If you are a bird of prey fan, it is worth noting that early winter is usually our best time of year for raptor sightings, and this month we also recorded views of  GoshawkPeregrine,  Sparrowhawk,  and numerous KestrelsRed Kites and Common Buzzards...

Fieldfares


Redwing


Whooper Swans



A Barnacle Goose among the Pink-Footed Geese

Winter-visiting birds flooded into our area this month: Whooper Swans, Grey Geese (Greylag , Pink-Footed and a few Barnacle), and winter thrushes, first the Redwings, then the Fieldfares....and a few Bramblings... though I am still yet to see one....


Other good/scarce birds seen/reported locally this month included:


A winter-plumage Slavonian Grebe seen on a local loch


An unusual sight inland.. a (male) Long-Tailed Duck

Brambling, Yellow-Browed Warbler, Pochard, Scaup, Kingfisher, Long-Tailed Duck, Slavonian Grebe, Grey Partridge, Chiffchaff, Merlin, Hen Harrier, and a few lingering Swallows...


A few photos of more common birds seen locally this month:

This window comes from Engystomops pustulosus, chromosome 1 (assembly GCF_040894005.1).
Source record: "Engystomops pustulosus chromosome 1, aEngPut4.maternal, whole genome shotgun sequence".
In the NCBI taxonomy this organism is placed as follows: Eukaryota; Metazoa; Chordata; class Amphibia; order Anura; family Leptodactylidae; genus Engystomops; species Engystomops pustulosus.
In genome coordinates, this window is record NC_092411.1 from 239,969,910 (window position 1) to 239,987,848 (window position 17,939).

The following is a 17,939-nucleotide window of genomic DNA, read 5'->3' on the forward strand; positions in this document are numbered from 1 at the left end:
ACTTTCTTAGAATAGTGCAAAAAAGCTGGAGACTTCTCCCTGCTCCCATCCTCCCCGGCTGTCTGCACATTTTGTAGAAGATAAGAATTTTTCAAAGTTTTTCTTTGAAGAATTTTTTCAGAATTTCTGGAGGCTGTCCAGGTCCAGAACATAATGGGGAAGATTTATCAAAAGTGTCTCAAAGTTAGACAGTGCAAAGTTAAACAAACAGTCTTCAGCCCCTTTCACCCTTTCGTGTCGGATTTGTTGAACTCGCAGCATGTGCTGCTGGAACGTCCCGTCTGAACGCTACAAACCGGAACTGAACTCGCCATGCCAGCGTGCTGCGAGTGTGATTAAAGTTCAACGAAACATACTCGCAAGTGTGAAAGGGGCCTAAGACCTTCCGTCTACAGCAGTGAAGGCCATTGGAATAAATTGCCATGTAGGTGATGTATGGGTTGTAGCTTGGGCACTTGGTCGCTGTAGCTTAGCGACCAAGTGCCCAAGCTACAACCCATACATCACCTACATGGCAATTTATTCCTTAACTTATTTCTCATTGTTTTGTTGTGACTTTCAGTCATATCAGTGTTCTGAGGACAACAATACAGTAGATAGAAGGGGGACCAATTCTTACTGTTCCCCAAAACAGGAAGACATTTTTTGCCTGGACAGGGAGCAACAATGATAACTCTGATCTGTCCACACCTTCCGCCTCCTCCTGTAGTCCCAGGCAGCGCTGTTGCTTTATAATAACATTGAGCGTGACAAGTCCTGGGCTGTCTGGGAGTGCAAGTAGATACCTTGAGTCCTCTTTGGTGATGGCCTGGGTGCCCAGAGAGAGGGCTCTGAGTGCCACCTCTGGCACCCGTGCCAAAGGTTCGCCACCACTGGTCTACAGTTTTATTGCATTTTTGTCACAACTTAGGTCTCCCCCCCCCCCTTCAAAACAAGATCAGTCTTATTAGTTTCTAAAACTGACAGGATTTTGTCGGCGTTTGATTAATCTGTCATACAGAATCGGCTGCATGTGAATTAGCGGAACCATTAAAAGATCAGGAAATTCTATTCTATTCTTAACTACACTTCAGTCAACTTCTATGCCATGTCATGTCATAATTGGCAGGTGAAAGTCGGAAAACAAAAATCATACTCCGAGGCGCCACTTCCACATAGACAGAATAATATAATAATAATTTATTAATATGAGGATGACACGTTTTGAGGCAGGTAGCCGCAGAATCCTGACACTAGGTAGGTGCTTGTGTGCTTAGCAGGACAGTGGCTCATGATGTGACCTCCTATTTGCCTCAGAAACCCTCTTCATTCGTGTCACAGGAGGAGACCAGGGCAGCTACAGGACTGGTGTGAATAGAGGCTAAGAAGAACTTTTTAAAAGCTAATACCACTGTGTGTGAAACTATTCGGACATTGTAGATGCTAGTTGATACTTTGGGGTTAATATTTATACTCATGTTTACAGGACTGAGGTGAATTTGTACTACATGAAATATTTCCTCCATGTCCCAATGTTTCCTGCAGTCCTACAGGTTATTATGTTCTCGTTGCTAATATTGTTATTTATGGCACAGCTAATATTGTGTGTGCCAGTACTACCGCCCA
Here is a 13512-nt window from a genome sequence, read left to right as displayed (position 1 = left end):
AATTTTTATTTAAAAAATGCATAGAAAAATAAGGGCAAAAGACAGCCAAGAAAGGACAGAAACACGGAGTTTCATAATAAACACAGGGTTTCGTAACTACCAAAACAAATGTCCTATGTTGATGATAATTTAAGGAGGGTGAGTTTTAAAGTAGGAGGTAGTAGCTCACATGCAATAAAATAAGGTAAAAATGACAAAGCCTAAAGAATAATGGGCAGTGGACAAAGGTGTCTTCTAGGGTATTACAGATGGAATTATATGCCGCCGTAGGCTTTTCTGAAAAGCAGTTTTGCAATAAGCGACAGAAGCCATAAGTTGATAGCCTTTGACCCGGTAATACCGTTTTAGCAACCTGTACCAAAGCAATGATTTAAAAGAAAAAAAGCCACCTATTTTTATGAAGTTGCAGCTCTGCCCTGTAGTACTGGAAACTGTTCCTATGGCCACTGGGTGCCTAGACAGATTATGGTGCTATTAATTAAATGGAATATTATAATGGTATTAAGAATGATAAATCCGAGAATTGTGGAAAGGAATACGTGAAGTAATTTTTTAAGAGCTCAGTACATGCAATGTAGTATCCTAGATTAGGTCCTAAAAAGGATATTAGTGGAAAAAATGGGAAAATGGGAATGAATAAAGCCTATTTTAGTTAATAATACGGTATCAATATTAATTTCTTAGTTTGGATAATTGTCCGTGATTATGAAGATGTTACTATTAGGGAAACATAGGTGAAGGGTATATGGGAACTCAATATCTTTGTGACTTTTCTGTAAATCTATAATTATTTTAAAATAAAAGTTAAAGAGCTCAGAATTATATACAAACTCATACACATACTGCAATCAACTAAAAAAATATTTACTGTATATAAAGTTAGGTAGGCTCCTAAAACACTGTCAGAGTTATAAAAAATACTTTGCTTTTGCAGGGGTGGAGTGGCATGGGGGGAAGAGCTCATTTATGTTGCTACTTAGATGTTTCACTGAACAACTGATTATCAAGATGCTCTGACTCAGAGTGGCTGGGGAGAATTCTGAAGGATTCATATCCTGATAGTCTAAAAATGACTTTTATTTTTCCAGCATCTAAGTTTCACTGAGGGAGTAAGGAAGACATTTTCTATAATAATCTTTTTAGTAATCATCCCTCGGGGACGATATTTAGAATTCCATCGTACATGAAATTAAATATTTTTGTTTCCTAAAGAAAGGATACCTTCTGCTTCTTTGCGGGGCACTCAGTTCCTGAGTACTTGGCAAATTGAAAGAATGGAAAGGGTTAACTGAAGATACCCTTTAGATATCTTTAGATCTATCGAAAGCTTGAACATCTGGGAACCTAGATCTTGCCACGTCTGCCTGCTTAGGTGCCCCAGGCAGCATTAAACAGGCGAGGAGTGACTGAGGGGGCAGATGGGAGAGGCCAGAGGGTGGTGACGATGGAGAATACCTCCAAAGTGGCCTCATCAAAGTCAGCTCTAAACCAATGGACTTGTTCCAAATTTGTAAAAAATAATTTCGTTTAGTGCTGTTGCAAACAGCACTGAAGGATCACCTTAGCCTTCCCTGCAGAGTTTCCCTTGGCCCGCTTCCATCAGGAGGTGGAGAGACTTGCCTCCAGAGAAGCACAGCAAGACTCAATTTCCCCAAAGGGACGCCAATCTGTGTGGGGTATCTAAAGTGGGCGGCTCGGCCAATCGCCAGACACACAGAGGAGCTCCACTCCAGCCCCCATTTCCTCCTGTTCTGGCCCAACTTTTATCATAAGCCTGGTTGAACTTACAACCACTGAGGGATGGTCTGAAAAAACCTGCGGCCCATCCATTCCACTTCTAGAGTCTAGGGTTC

Great Spotted Woodpecker


Mute Swans


Male Stonechat


 Robin



Coal Tit





Male Bullfinch


Adventures 'out of area':


Autumn at the picturesque Moray coast


Little Auk by Liz Miller


Common Guillemot by Steve Nicklin



Razorbill by Steve Nicklin


Redshanks by Steve Nicklin



Turnstone by Steve Nicklin



Red-Throated Diver by Steve Nicklin


The Moray coast is only about an hour drive north of Aviemore, and my trips to favourite reserves, lochs, bays and harbours gave good views of wintering birds such as Greylag Geese,  Pink-Footed GeeseBrent GeeseBarnacle GeeseWhooper SwanShovelerWigeonTealScaupPintail,  Bar-Tailed GodwitKnot, Golden Plover , Grey Plover Ringed PloverPurple Sandpiper, Redshank, Oystercatcher, Turnstone, CurlewCommon ScoterVelvet ScoterRed-Throated DiverLong-Tailed Ducks, and a Little Stint...


Lovely autumn colours in a local upland glen

October 2020 mammal sightings in more detail:


An impressive Red Deer stag stands guard over his 'harem' of hinds...



Red Deer stag